Systemic failures lead to death in custody of Heather Calgaret

Heather Calgaret’s family outside the Coroners’ Court. Photo by Klaus Kaulfuss.
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The year 1991 marks the release of the findings of the Royal Commission into Aboriginal Deaths in Custody. The 339 recommendations are wide-ranging, addressing the over-incarceration of First Nations people as well as the racist negligence meted out to the Indigenous prison population. This same year, 1991, Heather Calgaret, a proud Noongar, Wongi, Yamatji and Pitjantjatjara woman and talented artist, was born. Heather, a mother of four, had a nurturing and caring nature and was described by loved ones as the rock of the family. Heather was just 31-years-old when, in November 2021, she died in hospital after being found in a critical condition by her sister Suzzane at the Dame Phyllis Frost Centre. Her death in custody serves as a stark reminder of the injustices First Nations women face in the prison system and the fact that the Royal Commission’s recommendations have largely been ignored by Australian governments.

Heather’s death was appallingly unjust — it was also utterly preventable as she should have been out of prison on parole. In December 2020, Heather became eligible for parole. In May that year, she’d lodged her parole application. Then she waited and waited. In October 2021 — one month before her tragic passing and over a year after she had submitted her request — the Adult Parole Board declined her parole application. The reason cited was a lack of suitable accommodation once released. Inexplicably, the board dismissed an offer from Heather’s mother to provide housing and help with her rehabilitation. The failure to grant parole on these grounds also highlights the fact that the number of halfway houses or rehabilitation accommodation options for women released from prison is wholly insufficient. Heather was punished for the systemic failures of the state.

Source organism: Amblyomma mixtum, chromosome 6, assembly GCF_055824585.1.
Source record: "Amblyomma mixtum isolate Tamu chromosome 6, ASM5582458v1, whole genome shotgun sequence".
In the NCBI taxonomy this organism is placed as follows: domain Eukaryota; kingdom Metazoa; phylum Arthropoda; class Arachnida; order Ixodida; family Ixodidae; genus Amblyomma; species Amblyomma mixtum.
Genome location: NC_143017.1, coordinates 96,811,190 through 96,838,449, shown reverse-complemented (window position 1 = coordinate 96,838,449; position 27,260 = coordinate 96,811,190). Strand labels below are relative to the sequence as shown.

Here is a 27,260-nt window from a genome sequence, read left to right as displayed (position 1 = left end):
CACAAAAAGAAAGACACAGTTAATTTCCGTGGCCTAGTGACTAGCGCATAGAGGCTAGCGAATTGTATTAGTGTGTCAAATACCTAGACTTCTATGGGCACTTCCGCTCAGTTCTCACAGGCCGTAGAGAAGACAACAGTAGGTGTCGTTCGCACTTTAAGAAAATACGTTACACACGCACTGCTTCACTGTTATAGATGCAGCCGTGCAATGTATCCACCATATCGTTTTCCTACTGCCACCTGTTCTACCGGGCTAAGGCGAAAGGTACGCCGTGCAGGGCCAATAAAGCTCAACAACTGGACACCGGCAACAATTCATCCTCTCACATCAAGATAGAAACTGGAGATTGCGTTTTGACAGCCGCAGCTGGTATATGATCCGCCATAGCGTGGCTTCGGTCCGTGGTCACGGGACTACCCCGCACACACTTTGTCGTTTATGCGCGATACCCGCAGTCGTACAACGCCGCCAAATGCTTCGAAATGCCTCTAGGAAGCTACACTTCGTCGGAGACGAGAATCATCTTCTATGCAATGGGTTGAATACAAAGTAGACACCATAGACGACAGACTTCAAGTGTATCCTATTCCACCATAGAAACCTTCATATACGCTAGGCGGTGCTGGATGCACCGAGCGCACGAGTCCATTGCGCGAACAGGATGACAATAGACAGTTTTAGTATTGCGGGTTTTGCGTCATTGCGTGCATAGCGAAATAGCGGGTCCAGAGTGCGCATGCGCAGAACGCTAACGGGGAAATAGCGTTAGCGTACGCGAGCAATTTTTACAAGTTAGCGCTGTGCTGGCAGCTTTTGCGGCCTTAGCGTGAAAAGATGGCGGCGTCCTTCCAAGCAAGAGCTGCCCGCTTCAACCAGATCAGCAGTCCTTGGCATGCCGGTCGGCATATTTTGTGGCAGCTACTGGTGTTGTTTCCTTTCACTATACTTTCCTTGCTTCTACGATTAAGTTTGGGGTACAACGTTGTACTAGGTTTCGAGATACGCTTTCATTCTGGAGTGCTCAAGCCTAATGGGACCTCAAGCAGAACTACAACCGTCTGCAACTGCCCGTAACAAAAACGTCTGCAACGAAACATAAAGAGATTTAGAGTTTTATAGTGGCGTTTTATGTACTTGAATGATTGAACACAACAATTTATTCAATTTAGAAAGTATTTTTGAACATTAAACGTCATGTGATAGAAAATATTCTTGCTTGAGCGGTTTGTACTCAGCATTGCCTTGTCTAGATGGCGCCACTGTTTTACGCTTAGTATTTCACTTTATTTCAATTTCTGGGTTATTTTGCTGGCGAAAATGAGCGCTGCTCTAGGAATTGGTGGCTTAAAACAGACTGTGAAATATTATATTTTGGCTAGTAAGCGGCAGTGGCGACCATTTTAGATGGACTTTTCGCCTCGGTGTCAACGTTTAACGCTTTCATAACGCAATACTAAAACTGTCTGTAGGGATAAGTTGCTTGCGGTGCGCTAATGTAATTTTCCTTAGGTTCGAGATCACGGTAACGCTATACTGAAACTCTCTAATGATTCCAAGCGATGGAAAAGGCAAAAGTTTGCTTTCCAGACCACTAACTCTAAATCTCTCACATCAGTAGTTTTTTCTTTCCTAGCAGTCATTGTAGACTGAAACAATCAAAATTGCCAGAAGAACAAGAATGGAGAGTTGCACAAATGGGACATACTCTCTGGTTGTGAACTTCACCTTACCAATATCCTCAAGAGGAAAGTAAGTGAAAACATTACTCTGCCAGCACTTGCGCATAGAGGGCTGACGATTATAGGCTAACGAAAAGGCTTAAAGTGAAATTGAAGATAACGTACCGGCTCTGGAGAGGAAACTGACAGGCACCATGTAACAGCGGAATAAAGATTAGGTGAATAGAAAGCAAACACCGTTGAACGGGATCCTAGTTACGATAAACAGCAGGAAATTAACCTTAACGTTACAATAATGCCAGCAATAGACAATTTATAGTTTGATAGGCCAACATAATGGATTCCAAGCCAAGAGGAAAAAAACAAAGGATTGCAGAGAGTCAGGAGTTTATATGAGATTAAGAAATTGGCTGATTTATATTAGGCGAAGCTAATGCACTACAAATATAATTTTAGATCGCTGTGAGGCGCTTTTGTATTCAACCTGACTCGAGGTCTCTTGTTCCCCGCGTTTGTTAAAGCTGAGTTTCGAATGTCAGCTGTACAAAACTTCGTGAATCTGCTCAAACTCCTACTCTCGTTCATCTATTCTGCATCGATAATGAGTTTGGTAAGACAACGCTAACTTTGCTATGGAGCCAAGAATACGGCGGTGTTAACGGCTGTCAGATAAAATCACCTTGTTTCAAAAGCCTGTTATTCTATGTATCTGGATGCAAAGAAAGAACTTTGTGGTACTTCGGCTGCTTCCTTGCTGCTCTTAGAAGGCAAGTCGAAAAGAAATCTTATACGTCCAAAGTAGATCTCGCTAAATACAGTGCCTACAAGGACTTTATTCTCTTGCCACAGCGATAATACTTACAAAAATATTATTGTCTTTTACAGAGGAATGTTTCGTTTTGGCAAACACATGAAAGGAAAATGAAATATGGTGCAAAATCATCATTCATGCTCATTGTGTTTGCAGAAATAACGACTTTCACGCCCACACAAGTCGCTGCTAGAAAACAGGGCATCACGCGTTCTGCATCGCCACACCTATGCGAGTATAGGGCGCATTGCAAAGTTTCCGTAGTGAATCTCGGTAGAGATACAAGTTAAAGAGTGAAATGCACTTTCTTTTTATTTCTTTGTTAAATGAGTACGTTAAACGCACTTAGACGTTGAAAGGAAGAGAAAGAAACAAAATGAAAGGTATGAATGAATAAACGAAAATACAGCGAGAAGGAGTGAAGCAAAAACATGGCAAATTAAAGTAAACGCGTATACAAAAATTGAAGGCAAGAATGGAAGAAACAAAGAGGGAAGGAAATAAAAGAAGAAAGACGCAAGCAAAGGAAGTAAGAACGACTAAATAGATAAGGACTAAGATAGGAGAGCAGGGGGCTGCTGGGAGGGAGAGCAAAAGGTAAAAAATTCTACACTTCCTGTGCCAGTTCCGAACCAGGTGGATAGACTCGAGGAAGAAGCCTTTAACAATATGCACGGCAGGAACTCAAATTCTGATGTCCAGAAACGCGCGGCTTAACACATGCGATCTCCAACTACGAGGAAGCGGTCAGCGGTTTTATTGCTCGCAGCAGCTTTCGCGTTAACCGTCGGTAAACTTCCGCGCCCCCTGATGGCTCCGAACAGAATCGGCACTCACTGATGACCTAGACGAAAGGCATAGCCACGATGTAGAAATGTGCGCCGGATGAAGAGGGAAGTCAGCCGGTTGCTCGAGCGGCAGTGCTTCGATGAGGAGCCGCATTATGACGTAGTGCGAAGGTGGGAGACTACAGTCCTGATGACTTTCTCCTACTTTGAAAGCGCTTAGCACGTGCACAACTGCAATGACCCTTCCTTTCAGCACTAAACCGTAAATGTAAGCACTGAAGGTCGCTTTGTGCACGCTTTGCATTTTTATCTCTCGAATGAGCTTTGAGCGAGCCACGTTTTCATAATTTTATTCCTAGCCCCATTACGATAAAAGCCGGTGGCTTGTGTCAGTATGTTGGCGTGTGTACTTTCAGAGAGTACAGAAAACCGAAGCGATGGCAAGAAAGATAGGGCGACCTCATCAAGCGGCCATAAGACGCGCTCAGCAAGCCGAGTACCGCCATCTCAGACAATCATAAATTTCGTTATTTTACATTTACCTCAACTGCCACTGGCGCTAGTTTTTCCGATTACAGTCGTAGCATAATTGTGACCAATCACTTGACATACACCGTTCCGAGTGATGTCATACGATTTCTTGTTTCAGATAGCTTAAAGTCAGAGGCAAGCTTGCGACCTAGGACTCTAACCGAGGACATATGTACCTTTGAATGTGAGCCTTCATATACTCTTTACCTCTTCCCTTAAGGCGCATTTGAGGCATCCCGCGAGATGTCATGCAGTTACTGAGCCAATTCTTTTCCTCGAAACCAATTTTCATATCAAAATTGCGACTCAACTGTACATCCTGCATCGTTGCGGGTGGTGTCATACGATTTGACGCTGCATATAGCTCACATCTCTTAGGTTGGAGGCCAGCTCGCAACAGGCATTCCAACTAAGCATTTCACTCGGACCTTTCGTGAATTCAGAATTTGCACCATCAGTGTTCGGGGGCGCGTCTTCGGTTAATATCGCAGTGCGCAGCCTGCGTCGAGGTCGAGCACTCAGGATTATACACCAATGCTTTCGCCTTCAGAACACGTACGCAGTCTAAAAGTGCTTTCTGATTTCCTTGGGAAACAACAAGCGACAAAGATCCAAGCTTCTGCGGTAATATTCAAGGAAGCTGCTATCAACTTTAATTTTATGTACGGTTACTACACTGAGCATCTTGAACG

Heather’s mum, Aunty Jenny Calgaret, says, “I got my house specifically so that Heather and Suzzane could stay here when they got parole. I had it set up right and we were all so excited. I don’t understand why they blamed the house when they rejected parole, it didn’t make any sense. I would have looked after Heather. The whole family would have supported her. There’s no way she would have died if she was living with us.”